CCAr is the cream of the crop in the Design track, but it’s much more than technical work. Cisco describes the CCAr as focusing “on understanding the business strategy and translating it into technical infrastructure requirements.”
Engineers at this level (CCDE and CCDP as well) must work through complex networking problems and business requirements to create design solutions to satisfy both requirements. This is obviously getting into some thorny work, and the need to spotlight the best of the best in the network design world brought about the CCAr.
How to Earn the CCAr
Maybe you have big aspirations and want to push the number of CCArs higher into the double digits. That’s going to be a long road. First, like we mentioned, you must hold a valid CCDE, and that alone is asking a lot.
The CCDE is a tough exam. Like all expert-level Cisco exams, there are two parts — a written and practical exam. The written exam is two hours long, and covers L2 and L3 control planes, network virtualization, design considerations, and evolving technologies. You have to pass the written portion to take the practical exam.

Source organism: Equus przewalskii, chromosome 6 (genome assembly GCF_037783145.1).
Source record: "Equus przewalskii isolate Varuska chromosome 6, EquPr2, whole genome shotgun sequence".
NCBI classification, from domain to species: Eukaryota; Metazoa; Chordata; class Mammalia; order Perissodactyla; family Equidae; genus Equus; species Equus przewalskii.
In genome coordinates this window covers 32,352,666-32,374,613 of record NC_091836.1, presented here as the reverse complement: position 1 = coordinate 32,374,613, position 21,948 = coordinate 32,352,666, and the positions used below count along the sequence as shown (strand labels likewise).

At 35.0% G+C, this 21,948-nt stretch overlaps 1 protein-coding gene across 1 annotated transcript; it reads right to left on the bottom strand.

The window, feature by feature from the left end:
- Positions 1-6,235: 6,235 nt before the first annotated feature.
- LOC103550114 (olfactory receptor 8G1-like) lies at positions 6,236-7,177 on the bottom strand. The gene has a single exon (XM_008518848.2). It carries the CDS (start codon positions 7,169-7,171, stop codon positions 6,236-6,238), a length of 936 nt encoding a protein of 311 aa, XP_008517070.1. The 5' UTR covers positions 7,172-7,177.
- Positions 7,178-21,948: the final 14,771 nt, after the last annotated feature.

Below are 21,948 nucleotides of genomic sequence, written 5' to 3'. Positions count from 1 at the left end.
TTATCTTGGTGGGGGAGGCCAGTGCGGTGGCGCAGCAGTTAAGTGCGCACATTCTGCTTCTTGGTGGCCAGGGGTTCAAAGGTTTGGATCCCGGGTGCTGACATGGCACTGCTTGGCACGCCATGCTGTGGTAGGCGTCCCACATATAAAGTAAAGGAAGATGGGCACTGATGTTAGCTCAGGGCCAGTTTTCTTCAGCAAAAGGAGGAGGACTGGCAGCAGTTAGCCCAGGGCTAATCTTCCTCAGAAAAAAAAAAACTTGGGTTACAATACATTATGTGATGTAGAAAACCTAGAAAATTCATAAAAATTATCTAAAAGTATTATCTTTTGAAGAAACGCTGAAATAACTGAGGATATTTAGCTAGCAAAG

In eight hours, you’re expected to work through four complex real-world scenarios, answering 25 to 35 questions for each scenario. Each scenario is 25 to 30 pages long, so that’s 100-plus pages of dense, technical material to read. You then have to answer questions addressing the requirements and problems in the material. You get two hours for each scenario, which is about five minutes per question without even reading them. It’s tough, but doable. Just like the next exam in the series.
CCDE aced? Congrats! If you were a CCIE, then that’s it. You’ve maxed out your Cisco certification pathways. As a CCDE, you still have one more level. If you want that CCAr, then submit your $3,750 nonrefundable application fee. That’s just the application fee.
Next, the actual application. You must submit your resume and “an application summarizing [your] project experience and other qualifications,” then a phone interview. If you pass all this, you’re invited to schedule your Board Exam and pay the $11,250 fee. Yup. That’s $15,000 total.